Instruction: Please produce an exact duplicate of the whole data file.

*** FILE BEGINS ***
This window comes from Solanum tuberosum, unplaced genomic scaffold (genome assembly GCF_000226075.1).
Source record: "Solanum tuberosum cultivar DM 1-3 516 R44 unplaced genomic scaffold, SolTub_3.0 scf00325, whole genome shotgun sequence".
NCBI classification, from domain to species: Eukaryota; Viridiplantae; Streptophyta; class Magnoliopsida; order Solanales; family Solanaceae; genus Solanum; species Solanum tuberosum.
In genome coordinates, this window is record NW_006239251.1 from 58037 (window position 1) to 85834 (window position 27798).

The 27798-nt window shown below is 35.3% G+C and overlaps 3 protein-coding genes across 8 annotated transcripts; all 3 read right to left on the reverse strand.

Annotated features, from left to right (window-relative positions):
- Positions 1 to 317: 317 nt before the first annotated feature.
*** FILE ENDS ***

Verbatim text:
This window comes from Solanum tuberosum, unplaced genomic scaffold (genome assembly GCF_000226075.1).
Source record: "Solanum tuberosum cultivar DM 1-3 516 R44 unplaced genomic scaffold, SolTub_3.0 scf00325, whole genome shotgun sequence".
NCBI classification, from domain to species: Eukaryota; Viridiplantae; Streptophyta; class Magnoliopsida; order Solanales; family Solanaceae; genus Solanum; species Solanum tuberosum.
In genome coordinates, this window is record NW_006239251.1 from 58037 (window position 1) to 85834 (window position 27798).

The 27798-nt window shown below is 35.3% G+C and overlaps 3 protein-coding genes across 8 annotated transcripts; all 3 read right to left on the reverse strand.

Annotated features, from left to right (window-relative positions):
- Positions 1 to 317: 317 nt before the first annotated feature.